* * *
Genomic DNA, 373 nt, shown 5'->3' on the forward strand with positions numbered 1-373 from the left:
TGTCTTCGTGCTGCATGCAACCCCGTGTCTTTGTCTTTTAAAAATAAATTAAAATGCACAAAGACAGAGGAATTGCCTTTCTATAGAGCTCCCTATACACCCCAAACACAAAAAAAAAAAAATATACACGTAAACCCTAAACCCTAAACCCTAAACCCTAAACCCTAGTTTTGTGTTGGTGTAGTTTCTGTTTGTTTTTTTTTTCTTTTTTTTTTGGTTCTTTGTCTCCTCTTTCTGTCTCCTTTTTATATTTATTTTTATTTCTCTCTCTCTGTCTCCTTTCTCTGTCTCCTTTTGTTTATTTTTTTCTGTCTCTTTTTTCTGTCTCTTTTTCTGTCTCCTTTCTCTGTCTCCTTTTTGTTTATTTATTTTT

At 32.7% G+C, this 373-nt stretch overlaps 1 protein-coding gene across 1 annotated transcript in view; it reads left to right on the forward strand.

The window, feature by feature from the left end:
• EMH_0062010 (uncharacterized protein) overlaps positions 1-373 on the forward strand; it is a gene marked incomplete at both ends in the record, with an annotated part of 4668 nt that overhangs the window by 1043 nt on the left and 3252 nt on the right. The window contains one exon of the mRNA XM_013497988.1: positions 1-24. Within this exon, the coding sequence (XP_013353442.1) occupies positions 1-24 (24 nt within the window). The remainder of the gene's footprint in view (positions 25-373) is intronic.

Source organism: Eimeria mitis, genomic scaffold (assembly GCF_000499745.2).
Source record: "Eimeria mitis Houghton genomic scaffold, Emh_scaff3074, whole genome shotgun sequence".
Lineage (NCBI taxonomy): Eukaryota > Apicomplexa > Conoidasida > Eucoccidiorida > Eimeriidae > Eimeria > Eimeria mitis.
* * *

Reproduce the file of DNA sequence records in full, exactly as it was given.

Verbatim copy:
Genomic DNA, 373 nt, shown 5'->3' on the forward strand with positions numbered 1-373 from the left:
TGTCTTCGTGCTGCATGCAACCCCGTGTCTTTGTCTTTTAAAAATAAATTAAAATGCACAAAGACAGAGGAATTGCCTTTCTATAGAGCTCCCTATACACCCCAAACACAAAAAAAAAAAAATATACACGTAAACCCTAAACCCTAAACCCTAAACCCTAAACCCTAGTTTTGTGTTGGTGTAGTTTCTGTTTGTTTTTTTTTTCTTTTTTTTTTGGTTCTTTGTCTCCTCTTTCTGTCTCCTTTTTATATTTATTTTTATTTCTCTCTCTCTGTCTCCTTTCTCTGTCTCCTTTTGTTTATTTTTTTCTGTCTCTTTTTTCTGTCTCTTTTTCTGTCTCCTTTCTCTGTCTCCTTTTTGTTTATTTATTTTT

At 32.7% G+C, this 373-nt stretch overlaps 1 protein-coding gene across 1 annotated transcript in view; it reads left to right on the forward strand.

The window, feature by feature from the left end:
• EMH_0062010 (uncharacterized protein) overlaps positions 1-373 on the forward strand; it is a gene marked incomplete at both ends in the record, with an annotated part of 4668 nt that overhangs the window by 1043 nt on the left and 3252 nt on the right. The window contains one exon of the mRNA XM_013497988.1: positions 1-24. Within this exon, the coding sequence (XP_013353442.1) occupies positions 1-24 (24 nt within the window). The remainder of the gene's footprint in view (positions 25-373) is intronic.

Source organism: Eimeria mitis, genomic scaffold (assembly GCF_000499745.2).
Source record: "Eimeria mitis Houghton genomic scaffold, Emh_scaff3074, whole genome shotgun sequence".
Lineage (NCBI taxonomy): Eukaryota > Apicomplexa > Conoidasida > Eucoccidiorida > Eimeriidae > Eimeria > Eimeria mitis.